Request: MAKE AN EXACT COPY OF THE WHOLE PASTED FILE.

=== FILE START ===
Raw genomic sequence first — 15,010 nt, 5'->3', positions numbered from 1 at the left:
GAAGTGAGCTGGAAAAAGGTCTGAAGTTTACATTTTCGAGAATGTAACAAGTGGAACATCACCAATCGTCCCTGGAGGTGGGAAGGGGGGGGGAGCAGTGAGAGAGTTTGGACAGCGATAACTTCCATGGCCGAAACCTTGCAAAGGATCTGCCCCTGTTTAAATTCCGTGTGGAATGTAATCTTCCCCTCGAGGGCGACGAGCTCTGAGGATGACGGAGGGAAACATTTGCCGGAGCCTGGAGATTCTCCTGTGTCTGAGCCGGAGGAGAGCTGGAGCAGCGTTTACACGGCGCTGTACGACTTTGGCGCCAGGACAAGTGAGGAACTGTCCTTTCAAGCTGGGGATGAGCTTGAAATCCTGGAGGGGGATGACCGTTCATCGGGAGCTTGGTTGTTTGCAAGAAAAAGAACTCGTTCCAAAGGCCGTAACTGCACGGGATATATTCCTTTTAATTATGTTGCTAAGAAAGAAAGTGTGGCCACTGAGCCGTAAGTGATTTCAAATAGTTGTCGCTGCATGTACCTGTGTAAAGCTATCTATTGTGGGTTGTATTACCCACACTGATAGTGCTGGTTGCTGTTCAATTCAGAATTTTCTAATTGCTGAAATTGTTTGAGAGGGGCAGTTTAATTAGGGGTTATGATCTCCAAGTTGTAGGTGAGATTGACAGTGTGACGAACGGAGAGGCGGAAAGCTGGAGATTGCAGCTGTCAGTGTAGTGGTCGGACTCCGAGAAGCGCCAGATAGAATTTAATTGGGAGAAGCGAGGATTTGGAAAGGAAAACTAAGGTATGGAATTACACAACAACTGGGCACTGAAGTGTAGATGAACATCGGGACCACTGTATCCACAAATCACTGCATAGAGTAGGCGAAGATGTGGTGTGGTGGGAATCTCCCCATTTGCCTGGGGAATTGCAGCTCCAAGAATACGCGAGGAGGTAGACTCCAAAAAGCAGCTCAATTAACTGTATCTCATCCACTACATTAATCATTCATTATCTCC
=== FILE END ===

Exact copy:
Raw genomic sequence first — 15,010 nt, 5'->3', positions numbered from 1 at the left:
GAAGTGAGCTGGAAAAAGGTCTGAAGTTTACATTTTCGAGAATGTAACAAGTGGAACATCACCAATCGTCCCTGGAGGTGGGAAGGGGGGGGGAGCAGTGAGAGAGTTTGGACAGCGATAACTTCCATGGCCGAAACCTTGCAAAGGATCTGCCCCTGTTTAAATTCCGTGTGGAATGTAATCTTCCCCTCGAGGGCGACGAGCTCTGAGGATGACGGAGGGAAACATTTGCCGGAGCCTGGAGATTCTCCTGTGTCTGAGCCGGAGGAGAGCTGGAGCAGCGTTTACACGGCGCTGTACGACTTTGGCGCCAGGACAAGTGAGGAACTGTCCTTTCAAGCTGGGGATGAGCTTGAAATCCTGGAGGGGGATGACCGTTCATCGGGAGCTTGGTTGTTTGCAAGAAAAAGAACTCGTTCCAAAGGCCGTAACTGCACGGGATATATTCCTTTTAATTATGTTGCTAAGAAAGAAAGTGTGGCCACTGAGCCGTAAGTGATTTCAAATAGTTGTCGCTGCATGTACCTGTGTAAAGCTATCTATTGTGGGTTGTATTACCCACACTGATAGTGCTGGTTGCTGTTCAATTCAGAATTTTCTAATTGCTGAAATTGTTTGAGAGGGGCAGTTTAATTAGGGGTTATGATCTCCAAGTTGTAGGTGAGATTGACAGTGTGACGAACGGAGAGGCGGAAAGCTGGAGATTGCAGCTGTCAGTGTAGTGGTCGGACTCCGAGAAGCGCCAGATAGAATTTAATTGGGAGAAGCGAGGATTTGGAAAGGAAAACTAAGGTATGGAATTACACAACAACTGGGCACTGAAGTGTAGATGAACATCGGGACCACTGTATCCACAAATCACTGCATAGAGTAGGCGAAGATGTGGTGTGGTGGGAATCTCCCCATTTGCCTGGGGAATTGCAGCTCCAAGAATACGCGAGGAGGTAGACTCCAAAAAGCAGCTCAATTAACTGTATCTCATCCACTACATTAATCATTCATTATCTCC